“test emotion we can savor.”(Angelou)
By consistently weaving the theme of motherhood into her literature, Maya
Angelou creates both personal narratives and poems that the reader can relate to.
Her exploration of this universal theme lends itself to a very large and diverse
audience. Throughout Angelou’s works, she allows her followers to witness her
metamorphosis through different aspects of motherhood.
Well-worked themes are always present in Angelou’s works- self-
acceptance, race, men, work, separation, sexuality, and motherhood. However,
Angelou uses the latter to provide “literary unity” (Lupton 7-8).
Maya Angelou was born Marguerite Annie Johnson on April 4, 1928, to
Vivian Baxter and Bailey Johnson. After three years her parents divorced, and
both Maya and her older brother Bailey, were sent to Stamps, Arkansas. Once in
Stamps, the children were cared for by their paternal grandmother, Mrs. Annie
Henderson (Neubauer 21).
In her first book, I Know Why the Caged Bird Sings, Angelou tells the story
of her childhood. She also makes the reader keenly aware of her close connection
with her grandmother. Stephen Butterfield says of Caged Bird (in his Black
Autobiography in America, 1974): “Continuity is achieved by the contact of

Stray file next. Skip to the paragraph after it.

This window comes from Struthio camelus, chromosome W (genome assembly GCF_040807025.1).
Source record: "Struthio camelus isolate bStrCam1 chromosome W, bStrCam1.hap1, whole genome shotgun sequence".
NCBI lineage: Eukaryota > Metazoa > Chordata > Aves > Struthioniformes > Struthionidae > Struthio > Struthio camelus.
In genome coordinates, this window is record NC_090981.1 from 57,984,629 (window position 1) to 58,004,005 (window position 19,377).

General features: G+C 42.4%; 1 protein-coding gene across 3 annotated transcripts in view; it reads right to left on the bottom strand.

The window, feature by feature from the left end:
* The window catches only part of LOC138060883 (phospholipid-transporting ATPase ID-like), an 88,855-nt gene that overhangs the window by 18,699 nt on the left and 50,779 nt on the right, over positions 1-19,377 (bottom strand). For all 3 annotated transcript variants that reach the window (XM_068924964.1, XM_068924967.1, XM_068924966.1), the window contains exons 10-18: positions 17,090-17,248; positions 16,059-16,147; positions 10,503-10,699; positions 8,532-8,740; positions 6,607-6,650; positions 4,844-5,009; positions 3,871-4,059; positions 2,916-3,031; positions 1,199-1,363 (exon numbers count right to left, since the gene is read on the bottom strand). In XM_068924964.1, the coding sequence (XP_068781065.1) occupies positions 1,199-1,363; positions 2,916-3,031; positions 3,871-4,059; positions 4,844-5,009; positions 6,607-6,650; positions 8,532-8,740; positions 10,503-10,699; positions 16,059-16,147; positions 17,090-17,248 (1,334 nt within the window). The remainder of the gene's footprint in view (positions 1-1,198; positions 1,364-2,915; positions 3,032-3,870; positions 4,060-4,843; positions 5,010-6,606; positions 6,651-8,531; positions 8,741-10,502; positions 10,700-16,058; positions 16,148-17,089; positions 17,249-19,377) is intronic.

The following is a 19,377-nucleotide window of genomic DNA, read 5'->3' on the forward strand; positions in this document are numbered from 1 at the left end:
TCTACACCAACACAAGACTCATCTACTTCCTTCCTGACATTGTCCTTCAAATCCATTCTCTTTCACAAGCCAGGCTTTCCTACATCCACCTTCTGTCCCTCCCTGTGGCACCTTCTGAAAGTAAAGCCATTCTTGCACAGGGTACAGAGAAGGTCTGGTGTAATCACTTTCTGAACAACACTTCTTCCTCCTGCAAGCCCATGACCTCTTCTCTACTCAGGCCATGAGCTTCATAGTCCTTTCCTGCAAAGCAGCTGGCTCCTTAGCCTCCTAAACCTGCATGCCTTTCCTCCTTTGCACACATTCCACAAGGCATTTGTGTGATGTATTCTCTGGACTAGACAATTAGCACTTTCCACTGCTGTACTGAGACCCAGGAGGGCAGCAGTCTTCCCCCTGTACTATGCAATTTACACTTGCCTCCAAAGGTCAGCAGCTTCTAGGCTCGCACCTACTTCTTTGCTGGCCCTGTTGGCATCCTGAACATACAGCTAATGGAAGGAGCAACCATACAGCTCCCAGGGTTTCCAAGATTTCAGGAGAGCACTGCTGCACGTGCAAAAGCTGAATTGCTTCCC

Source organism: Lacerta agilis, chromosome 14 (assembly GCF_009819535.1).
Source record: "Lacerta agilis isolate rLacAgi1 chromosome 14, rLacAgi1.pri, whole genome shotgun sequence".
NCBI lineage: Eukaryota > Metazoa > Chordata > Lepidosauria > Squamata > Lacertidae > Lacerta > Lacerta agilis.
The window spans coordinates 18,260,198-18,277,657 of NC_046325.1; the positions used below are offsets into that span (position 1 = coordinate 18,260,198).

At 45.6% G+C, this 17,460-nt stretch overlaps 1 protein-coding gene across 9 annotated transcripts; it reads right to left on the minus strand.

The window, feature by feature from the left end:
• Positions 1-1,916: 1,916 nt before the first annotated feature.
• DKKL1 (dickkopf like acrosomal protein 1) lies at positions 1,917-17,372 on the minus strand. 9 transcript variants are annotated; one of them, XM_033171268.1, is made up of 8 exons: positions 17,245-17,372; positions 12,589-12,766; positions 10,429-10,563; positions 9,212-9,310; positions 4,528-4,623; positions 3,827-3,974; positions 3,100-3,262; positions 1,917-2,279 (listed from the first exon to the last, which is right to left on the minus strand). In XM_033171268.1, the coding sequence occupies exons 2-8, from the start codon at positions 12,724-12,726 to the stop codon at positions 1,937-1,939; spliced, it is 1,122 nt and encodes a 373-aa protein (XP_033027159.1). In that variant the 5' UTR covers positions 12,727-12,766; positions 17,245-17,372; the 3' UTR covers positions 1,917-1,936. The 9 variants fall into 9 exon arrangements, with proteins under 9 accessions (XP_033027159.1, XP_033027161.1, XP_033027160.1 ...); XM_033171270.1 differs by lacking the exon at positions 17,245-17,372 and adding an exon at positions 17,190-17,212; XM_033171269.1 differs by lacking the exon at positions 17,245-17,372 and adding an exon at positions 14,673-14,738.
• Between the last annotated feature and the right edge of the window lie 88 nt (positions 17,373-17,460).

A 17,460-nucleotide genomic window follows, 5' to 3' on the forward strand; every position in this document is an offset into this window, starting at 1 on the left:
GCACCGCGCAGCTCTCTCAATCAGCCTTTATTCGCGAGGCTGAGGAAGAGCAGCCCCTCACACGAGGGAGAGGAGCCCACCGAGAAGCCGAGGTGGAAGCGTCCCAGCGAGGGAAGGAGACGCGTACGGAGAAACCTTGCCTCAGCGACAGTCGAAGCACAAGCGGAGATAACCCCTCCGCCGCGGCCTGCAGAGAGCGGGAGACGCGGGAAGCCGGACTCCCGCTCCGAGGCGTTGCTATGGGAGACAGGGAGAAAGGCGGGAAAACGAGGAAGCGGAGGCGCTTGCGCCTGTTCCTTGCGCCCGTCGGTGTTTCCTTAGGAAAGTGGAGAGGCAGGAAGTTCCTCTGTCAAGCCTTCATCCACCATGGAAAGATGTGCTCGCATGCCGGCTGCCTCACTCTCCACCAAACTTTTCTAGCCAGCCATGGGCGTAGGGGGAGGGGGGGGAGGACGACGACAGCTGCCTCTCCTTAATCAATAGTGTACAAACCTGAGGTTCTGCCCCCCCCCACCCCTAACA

mother and child, the sense of life begetting life that happens automatically in spite
of all confusion- perhaps also because of it.”
Annie Henderson is a God-fearing, independent woman whose firm hand
leads Maya throughout many rough spots in her childhood. It is through Mrs.
Henderson’s values of self-determination and personal dignity that Maya’s idea that
she is “shit color” slowly fades away (Vermillion 33).
Maya fails to see her grandmother’s negative traits. She sees only a woman
that many people, both white and black, respect. The general store that Annie
owns is the center of activity in Stamps. This centralization of the store has a
direct correlation to the way Annie is the moral center of Maya’s childhood family
After ten years of living with Momma Henderson, Maya and Bailey are sent
to join their mother in St. Louis. By the time the children are in their teens, they
have covered the western portion of the United States, traveling between their
parents’ separate homes and Momma Henderson’s in Arkansas. Each move greets
them with a different set of relatives or another of their parents’ lovers.
The turmoil that Maya undergoes causes her to question many aspects of
herself. As a young woman she begins to doubt her sexual preference and engages
in a onetime sexual encounter to prove her sexuality. After this experience, Maya
finds herself pregnant. Angelou ends her first book with the birth of her son, Guy.
This occurrence lends itself to a note of awakening that carries through Maya’s
next book, Gather Together In My Name.
Between the conclusion of Caged Bird and the beginning of Gather
Together, there is practically no break in the narrative. The former ends with
Guy’s birth and the latter when he is just a few months old. In its totality, Gather
Together tells the story of Guy’s first three years and of Maya’s struggle as a young,
single mother who is struggling “to achieve respect, love, and a sense of self-
worth.” (Neubauer 22-23). One of her main motives during these early years is to